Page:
Anna Weeks, Asheville School class of 2001, is committed to environmental conservation. Since her time at Asheville School, Weeks has been drawn to this field in regards to education, career choices and volunteer opportunities.
After her graduation from Asheville School, she went on to attend The University of North Carolina at Chapel Hill. After earning a degree in Environmental Studies, Weeks worked in Environmental Compliance for the Wal-Mart Corporation and as the Sustainability Coordinator for Audubon Arkansas. Weeks is currently in her third year of law school at The University of Arkansas, and has plans to practice Environmental Law, focusing on conservation. She is also currently conducting research for the Department of the Interior’s Indian Trust Reform Commission.
She writes: “The Dean of my law school was appointed to the Indian Trust Reform Commission by Ken Salazar (Secretary of the Interior). She is tasked, along with the four other appointed commissioners, to ‘undertake a forward-looking comprehensive evaluation of the Interior’s trust management’ of nearly $4 billion in Native American trust funds. The commission will make a recommendation in December on how the trust can be better managed.”
Outside of her school and professional work, Weeks also volunteers with the Northwest American Land Trust: a national organization whose mission is “to promote long-term stewardship of our natural and cultural heritage by implementing successful private land conservation projects and promoting innovative land conservation techniques.” Weeks is also on the Board of Directors for ABLE: The Association for Beaver Lake Environment. Beaver Lake is Northwest Arkansas’ main drinking water source, and ABLE strives to promote the general welfare of the areas surrounding the lake.
In addition to her environmental work, Weeks also supports the Stone and Holt Weeks Foundation, a memorial foundation dedicated to Weeks’ cousins, Stone and Holt Weeks, who were killed in an automobile accident in 2009.Weeks also volunteers with the organization Girls on the Run.
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Craig Hunt, who graduated from Asheville School in 1970, has had a varied and exciting career. After his time at Asheville School, Hunt attended Wittenburg University, a liberal arts college in Springfield, Ohio closer to his home state of Indiana.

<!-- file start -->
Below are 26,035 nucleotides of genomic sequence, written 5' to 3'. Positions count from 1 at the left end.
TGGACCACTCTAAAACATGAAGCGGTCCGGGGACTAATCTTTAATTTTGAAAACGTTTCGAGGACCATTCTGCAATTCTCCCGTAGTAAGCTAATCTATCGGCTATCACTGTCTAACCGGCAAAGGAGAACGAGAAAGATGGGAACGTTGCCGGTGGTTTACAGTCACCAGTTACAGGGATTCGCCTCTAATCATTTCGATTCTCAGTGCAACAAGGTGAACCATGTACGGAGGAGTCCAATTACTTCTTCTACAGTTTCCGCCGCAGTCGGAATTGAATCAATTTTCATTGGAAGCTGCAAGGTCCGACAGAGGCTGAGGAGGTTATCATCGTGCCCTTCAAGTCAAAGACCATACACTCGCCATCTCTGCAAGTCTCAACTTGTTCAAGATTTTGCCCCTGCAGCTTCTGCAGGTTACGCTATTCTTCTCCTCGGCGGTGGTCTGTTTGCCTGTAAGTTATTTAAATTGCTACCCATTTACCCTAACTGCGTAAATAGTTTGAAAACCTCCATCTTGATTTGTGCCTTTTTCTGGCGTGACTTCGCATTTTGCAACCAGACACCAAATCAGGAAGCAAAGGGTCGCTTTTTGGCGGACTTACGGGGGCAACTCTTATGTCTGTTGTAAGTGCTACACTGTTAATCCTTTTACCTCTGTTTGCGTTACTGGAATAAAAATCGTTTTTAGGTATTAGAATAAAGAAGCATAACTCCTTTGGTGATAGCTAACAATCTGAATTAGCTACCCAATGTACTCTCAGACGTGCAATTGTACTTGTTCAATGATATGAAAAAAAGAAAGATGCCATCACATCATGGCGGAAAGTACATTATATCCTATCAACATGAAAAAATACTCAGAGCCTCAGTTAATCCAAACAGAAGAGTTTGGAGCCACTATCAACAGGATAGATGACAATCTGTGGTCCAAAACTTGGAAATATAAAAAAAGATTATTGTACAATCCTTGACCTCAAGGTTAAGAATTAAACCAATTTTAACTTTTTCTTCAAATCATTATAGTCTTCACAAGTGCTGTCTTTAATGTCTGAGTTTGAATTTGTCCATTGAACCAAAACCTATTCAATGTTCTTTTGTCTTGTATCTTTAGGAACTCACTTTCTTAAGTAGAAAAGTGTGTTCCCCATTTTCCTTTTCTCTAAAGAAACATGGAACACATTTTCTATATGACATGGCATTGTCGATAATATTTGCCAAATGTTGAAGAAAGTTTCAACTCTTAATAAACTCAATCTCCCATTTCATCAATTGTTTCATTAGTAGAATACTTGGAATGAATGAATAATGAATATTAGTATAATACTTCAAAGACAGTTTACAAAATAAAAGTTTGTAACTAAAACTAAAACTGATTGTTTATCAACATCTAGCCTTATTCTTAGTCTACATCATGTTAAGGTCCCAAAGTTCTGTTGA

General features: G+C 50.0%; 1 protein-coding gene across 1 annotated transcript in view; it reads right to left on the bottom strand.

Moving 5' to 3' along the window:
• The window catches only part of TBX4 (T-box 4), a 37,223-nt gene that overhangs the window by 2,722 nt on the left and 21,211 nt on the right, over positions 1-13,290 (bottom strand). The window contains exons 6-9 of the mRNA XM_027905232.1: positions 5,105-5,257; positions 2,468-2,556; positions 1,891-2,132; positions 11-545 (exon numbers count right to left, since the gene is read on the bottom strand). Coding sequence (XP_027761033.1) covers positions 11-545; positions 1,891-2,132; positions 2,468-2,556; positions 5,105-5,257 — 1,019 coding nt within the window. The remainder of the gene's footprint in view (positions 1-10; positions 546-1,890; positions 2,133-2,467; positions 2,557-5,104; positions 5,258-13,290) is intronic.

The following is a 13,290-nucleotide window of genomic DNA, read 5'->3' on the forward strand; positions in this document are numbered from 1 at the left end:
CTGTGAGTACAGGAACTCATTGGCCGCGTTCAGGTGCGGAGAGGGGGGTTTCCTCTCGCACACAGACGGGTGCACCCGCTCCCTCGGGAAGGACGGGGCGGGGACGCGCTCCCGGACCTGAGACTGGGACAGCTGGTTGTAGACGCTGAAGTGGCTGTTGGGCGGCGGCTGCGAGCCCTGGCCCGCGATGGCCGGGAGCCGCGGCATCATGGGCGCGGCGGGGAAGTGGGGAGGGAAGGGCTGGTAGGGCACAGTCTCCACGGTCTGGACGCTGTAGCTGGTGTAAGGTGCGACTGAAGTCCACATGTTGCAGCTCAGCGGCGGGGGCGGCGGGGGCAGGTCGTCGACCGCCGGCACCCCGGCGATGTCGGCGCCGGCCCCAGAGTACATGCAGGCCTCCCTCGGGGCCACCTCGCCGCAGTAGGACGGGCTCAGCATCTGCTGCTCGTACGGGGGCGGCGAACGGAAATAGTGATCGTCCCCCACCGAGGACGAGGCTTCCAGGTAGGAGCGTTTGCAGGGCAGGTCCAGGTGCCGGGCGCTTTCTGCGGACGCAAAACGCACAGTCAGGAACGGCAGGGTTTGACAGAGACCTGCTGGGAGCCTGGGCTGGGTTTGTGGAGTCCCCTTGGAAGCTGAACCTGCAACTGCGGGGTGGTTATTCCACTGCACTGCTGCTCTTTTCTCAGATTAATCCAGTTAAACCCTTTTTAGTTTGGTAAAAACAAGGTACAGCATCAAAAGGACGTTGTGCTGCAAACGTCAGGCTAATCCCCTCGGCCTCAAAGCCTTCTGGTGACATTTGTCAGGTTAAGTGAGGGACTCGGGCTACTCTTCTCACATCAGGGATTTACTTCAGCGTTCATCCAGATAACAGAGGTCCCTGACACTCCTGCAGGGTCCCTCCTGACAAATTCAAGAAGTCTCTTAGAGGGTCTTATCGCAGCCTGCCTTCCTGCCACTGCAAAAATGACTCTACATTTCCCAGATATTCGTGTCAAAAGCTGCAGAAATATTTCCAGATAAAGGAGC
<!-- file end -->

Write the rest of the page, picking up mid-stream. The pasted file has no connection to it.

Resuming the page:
Hunt majored in Bio-Physics and as he neared graduation, he worried that the job market in 1974 looked a little bleak. It was at this time that a “master salesman” of a Navy recruiter captured Hunt’s attention.
“Vietnam was winding down and the thought of joining the military wasn’t on anyone’s short list, so you know the recruiter had to be good. For recruiting purposes he had at his disposal a T-34 Navy trainer aircraft so, at his urging, I skipped a few classes, we went flying which entailed aerobatics over my parents’ farm and then I signed the papers.”
For the next 18 years, Hunt spent his career flying the Anti-Submarine P-3 Orion. He flew missions all over the world including the Pacific, East Asia, Aleutian Islands, and off of the coasts surrounding the Indian Ocean.
“One mission I find fairly interesting entailed flying in the Sea of Okhotsk. This is an area north of Japan which we consider international water, and it is completely surrounded by Russian islands and land mass except for a few mile wide corridor north of Hokkaido, Japan where we would enter to monitor Russian naval sea trials and submarine launched missile tests; we were always under threat of being at the wrong end of a fighter intercept and being potentially armed with only antisubmarine and anti-ship weapons we could only defend ourselves with a box lunch. So, on this particular mission we were directed to enter the Sea of Okhotsk, locate, track and collect acoustic data on the very newest and fastest Russian attack submarine, the Alpha. At that time, no acoustic data had been recorded. We accomplished our goal and came home with the data.”
Hunt now works as a subcontractor for the state of California flying the S-2 T; a converted carrier based Navy anti-submarine aircraft. Flying the single-piloted two engine turboprop is seasonal for the summer and fall, and he flies over the landscape almost every day during the summer. For the other half of the year, Hunt works as a course assistant at the University of California, Santa Cruz teaching General Chemistry and Organic Chemistry.
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